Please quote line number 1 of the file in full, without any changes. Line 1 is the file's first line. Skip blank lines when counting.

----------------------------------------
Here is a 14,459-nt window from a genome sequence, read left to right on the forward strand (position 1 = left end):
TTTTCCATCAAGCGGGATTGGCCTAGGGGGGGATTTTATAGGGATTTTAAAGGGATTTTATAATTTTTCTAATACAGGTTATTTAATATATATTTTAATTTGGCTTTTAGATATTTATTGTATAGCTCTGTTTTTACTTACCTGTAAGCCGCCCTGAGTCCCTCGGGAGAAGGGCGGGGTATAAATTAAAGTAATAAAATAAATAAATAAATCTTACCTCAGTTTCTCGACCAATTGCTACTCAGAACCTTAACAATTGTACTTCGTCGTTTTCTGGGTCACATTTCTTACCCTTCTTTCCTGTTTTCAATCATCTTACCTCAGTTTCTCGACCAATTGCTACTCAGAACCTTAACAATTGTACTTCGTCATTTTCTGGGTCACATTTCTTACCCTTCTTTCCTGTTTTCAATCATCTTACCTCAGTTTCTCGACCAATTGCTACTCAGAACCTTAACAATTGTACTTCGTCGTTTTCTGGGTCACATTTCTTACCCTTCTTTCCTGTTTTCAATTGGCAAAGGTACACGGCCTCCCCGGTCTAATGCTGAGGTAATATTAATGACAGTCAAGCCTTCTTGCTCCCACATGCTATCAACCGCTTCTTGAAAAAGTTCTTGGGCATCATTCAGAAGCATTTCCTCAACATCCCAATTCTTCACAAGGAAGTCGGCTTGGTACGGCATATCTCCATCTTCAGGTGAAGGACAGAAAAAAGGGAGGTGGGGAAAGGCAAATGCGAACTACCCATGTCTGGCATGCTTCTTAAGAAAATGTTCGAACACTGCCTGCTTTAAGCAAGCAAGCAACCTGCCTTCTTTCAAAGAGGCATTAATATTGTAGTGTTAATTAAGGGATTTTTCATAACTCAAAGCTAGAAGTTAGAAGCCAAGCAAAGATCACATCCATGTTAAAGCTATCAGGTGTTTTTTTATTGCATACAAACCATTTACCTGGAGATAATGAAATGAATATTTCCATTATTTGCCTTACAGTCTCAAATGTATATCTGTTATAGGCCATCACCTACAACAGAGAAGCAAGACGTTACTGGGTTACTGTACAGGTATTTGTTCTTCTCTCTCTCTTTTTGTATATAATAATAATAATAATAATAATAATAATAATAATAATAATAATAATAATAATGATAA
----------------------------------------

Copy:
Here is a 14,459-nt window from a genome sequence, read left to right on the forward strand (position 1 = left end):